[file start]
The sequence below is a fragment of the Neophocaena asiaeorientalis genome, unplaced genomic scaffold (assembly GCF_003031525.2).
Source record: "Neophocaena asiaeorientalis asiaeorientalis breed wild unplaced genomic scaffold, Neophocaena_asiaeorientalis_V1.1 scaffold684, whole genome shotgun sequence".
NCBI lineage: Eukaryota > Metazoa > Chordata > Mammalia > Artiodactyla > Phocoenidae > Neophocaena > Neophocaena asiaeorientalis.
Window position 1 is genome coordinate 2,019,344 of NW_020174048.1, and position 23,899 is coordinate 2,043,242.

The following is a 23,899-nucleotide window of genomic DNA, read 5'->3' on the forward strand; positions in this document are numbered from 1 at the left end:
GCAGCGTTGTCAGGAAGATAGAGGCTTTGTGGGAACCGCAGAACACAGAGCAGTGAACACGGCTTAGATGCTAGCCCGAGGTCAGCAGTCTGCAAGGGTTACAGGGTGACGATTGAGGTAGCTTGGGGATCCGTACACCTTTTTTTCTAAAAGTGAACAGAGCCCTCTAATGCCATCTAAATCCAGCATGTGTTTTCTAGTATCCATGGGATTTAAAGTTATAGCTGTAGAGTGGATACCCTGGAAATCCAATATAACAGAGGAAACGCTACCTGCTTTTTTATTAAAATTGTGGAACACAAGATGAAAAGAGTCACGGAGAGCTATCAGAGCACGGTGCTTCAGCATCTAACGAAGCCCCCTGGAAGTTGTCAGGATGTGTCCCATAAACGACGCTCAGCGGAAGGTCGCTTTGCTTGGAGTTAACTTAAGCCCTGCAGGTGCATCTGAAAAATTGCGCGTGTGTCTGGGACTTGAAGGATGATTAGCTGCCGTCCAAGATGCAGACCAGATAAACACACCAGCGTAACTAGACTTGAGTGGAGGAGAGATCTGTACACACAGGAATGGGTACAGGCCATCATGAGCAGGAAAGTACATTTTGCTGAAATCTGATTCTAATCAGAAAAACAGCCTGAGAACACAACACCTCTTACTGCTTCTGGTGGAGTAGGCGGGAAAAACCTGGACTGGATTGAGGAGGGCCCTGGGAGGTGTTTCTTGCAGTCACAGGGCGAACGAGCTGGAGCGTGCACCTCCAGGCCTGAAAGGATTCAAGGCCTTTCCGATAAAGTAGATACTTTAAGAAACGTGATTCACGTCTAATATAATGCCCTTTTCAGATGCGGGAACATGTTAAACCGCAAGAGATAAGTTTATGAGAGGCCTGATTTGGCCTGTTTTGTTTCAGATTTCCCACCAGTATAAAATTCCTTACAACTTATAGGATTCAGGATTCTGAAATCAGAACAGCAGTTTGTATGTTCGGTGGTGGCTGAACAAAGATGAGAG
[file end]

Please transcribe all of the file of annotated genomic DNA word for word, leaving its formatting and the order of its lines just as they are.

The sequence below is a fragment of the Neophocaena asiaeorientalis genome, unplaced genomic scaffold (assembly GCF_003031525.2).
Source record: "Neophocaena asiaeorientalis asiaeorientalis breed wild unplaced genomic scaffold, Neophocaena_asiaeorientalis_V1.1 scaffold684, whole genome shotgun sequence".
NCBI lineage: Eukaryota > Metazoa > Chordata > Mammalia > Artiodactyla > Phocoenidae > Neophocaena > Neophocaena asiaeorientalis.
Window position 1 is genome coordinate 2,019,344 of NW_020174048.1, and position 23,899 is coordinate 2,043,242.

The following is a 23,899-nucleotide window of genomic DNA, read 5'->3' on the forward strand; positions in this document are numbered from 1 at the left end:
GCAGCGTTGTCAGGAAGATAGAGGCTTTGTGGGAACCGCAGAACACAGAGCAGTGAACACGGCTTAGATGCTAGCCCGAGGTCAGCAGTCTGCAAGGGTTACAGGGTGACGATTGAGGTAGCTTGGGGATCCGTACACCTTTTTTTCTAAAAGTGAACAGAGCCCTCTAATGCCATCTAAATCCAGCATGTGTTTTCTAGTATCCATGGGATTTAAAGTTATAGCTGTAGAGTGGATACCCTGGAAATCCAATATAACAGAGGAAACGCTACCTGCTTTTTTATTAAAATTGTGGAACACAAGATGAAAAGAGTCACGGAGAGCTATCAGAGCACGGTGCTTCAGCATCTAACGAAGCCCCCTGGAAGTTGTCAGGATGTGTCCCATAAACGACGCTCAGCGGAAGGTCGCTTTGCTTGGAGTTAACTTAAGCCCTGCAGGTGCATCTGAAAAATTGCGCGTGTGTCTGGGACTTGAAGGATGATTAGCTGCCGTCCAAGATGCAGACCAGATAAACACACCAGCGTAACTAGACTTGAGTGGAGGAGAGATCTGTACACACAGGAATGGGTACAGGCCATCATGAGCAGGAAAGTACATTTTGCTGAAATCTGATTCTAATCAGAAAAACAGCCTGAGAACACAACACCTCTTACTGCTTCTGGTGGAGTAGGCGGGAAAAACCTGGACTGGATTGAGGAGGGCCCTGGGAGGTGTTTCTTGCAGTCACAGGGCGAACGAGCTGGAGCGTGCACCTCCAGGCCTGAAAGGATTCAAGGCCTTTCCGATAAAGTAGATACTTTAAGAAACGTGATTCACGTCTAATATAATGCCCTTTTCAGATGCGGGAACATGTTAAACCGCAAGAGATAAGTTTATGAGAGGCCTGATTTGGCCTGTTTTGTTTCAGATTTCCCACCAGTATAAAATTCCTTACAACTTATAGGATTCAGGATTCTGAAATCAGAACAGCAGTTTGTATGTTCGGTGGTGGCTGAACAAAGATGAGAG